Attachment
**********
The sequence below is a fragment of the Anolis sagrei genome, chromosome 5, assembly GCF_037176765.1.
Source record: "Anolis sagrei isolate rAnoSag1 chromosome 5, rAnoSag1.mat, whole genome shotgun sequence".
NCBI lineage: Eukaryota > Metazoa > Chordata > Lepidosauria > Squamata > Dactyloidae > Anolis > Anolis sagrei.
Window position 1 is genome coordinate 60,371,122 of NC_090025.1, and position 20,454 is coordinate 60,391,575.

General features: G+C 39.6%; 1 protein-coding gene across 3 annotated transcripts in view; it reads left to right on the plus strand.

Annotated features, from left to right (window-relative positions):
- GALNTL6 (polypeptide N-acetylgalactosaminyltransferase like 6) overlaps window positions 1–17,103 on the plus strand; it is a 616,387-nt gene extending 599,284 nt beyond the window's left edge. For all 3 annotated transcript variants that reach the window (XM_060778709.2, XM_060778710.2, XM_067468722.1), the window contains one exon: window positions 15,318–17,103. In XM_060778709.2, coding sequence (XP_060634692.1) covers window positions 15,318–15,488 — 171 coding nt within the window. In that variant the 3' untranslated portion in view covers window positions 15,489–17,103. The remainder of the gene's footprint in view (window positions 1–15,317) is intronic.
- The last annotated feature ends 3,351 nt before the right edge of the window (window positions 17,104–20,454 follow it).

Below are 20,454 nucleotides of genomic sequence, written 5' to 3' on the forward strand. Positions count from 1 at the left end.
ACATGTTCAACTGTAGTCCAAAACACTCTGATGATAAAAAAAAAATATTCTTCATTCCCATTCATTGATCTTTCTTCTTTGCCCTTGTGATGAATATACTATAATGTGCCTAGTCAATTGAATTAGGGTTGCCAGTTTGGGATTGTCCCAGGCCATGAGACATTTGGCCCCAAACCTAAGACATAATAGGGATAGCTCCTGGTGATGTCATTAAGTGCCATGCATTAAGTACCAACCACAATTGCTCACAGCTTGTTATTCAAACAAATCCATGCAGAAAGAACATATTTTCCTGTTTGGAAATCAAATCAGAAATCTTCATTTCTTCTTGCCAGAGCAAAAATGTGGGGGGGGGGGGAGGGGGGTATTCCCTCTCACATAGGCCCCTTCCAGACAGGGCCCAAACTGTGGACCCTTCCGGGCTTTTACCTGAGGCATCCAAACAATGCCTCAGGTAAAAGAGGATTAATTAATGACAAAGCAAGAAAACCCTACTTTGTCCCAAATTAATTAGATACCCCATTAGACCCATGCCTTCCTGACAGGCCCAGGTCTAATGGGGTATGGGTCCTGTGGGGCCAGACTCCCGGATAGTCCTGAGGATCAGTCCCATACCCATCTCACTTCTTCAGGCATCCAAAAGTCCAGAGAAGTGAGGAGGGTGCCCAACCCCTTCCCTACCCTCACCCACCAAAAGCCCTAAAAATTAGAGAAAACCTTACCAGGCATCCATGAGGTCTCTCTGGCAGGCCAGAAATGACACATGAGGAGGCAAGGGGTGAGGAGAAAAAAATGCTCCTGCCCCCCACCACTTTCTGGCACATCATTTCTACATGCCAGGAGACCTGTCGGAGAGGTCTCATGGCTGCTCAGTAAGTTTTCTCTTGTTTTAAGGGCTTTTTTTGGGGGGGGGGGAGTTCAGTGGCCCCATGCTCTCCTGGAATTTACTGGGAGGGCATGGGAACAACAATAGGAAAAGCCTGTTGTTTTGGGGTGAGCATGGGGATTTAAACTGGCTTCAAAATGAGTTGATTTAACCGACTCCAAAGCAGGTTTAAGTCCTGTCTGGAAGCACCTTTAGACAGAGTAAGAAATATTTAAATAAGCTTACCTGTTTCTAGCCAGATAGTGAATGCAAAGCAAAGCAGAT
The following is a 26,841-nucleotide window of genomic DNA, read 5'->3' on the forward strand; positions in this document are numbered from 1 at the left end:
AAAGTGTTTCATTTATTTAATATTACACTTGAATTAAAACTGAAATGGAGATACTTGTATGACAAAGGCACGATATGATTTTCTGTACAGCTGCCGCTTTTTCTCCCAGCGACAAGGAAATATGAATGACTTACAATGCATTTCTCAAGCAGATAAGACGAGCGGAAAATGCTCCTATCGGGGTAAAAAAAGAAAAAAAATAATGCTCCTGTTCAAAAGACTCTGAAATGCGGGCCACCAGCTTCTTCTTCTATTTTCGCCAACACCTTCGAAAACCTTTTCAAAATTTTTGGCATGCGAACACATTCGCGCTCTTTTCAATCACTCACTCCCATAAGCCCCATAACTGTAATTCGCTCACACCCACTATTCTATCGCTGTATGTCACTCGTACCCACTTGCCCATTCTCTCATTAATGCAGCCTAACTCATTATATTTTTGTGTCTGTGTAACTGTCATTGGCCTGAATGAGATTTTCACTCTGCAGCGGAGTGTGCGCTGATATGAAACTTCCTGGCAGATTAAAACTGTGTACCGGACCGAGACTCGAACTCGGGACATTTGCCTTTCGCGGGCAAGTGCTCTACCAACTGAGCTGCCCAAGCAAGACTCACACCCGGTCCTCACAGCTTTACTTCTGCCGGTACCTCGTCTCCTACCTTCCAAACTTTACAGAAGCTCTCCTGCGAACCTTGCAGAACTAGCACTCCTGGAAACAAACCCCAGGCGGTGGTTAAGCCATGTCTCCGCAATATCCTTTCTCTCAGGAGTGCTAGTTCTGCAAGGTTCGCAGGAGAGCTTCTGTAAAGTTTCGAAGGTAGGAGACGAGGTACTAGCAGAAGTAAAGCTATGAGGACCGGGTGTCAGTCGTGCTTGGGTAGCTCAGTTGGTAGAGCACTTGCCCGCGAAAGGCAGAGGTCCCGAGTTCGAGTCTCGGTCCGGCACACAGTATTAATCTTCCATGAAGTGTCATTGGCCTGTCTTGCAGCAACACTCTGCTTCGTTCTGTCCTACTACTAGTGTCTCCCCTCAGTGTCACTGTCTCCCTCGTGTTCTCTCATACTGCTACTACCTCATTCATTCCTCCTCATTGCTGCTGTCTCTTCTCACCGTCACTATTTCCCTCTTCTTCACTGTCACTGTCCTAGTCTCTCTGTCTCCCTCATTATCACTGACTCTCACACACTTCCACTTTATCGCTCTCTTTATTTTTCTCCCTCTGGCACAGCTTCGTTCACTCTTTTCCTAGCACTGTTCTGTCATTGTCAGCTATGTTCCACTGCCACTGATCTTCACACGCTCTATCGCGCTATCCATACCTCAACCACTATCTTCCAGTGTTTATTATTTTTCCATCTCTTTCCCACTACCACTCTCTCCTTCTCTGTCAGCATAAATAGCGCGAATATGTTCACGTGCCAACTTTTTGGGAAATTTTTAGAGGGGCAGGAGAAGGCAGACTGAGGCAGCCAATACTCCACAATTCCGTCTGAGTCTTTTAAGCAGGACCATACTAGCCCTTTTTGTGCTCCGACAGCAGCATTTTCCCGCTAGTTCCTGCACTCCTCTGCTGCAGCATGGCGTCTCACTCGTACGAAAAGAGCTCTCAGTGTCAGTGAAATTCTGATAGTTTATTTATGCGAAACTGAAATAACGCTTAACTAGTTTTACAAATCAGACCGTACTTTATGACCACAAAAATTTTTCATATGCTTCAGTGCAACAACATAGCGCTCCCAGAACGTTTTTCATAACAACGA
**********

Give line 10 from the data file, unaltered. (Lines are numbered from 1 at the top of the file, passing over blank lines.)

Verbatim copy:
ACATGTTCAACTGTAGTCCAAAACACTCTGATGATAAAAAAAAAATATTCTTCATTCCCATTCATTGATCTTTCTTCTTTGCCCTTGTGATGAATATACTATAATGTGCCTAGTCAATTGAATTAGGGTTGCCAGTTTGGGATTGTCCCAGGCCATGAGACATTTGGCCCCAAACCTAAGACATAATAGGGATAGCTCCTGGTGATGTCATTAAGTGCCATGCATTAAGTACCAACCACAATTGCTCACAGCTTGTTATTCAAACAAATCCATGCAGAAAGAACATATTTTCCTGTTTGGAAATCAAATCAGAAATCTTCATTTCTTCTTGCCAGAGCAAAAATGTGGGGGGGGGGGGAGGGGGGTATTCCCTCTCACATAGGCCCCTTCCAGACAGGGCCCAAACTGTGGACCCTTCCGGGCTTTTACCTGAGGCATCCAAACAATGCCTCAGGTAAAAGAGGATTAATTAATGACAAAGCAAGAAAACCCTACTTTGTCCCAAATTAATTAGATACCCCATTAGACCCATGCCTTCCTGACAGGCCCAGGTCTAATGGGGTATGGGTCCTGTGGGGCCAGACTCCCGGATAGTCCTGAGGATCAGTCCCATACCCATCTCACTTCTTCAGGCATCCAAAAGTCCAGAGAAGTGAGGAGGGTGCCCAACCCCTTCCCTACCCTCACCCACCAAAAGCCCTAAAAATTAGAGAAAACCTTACCAGGCATCCATGAGGTCTCTCTGGCAGGCCAGAAATGACACATGAGGAGGCAAGGGGTGAGGAGAAAAAAATGCTCCTGCCCCCCACCACTTTCTGGCACATCATTTCTACATGCCAGGAGACCTGTCGGAGAGGTCTCATGGCTGCTCAGTAAGTTTTCTCTTGTTTTAAGGGCTTTTTTTGGGGGGGGGGGAGTTCAGTGGCCCCATGCTCTCCTGGAATTTACTGGGAGGGCATGGGAACAACAATAGGAAAAGCCTGTTGTTTTGGGGTGAGCATGGGGATTTAAACTGGCTTCAAAATGAGTTGATTTAACCGACTCCAAAGCAGGTTTAAGTCCTGTCTGGAAGCACCTTTAGACAGAGTAAGAAATATTTAAATAAGCTTACCTGTTTCTAGCCAGATAGTGAATGCAAAGCAAAGCAGAT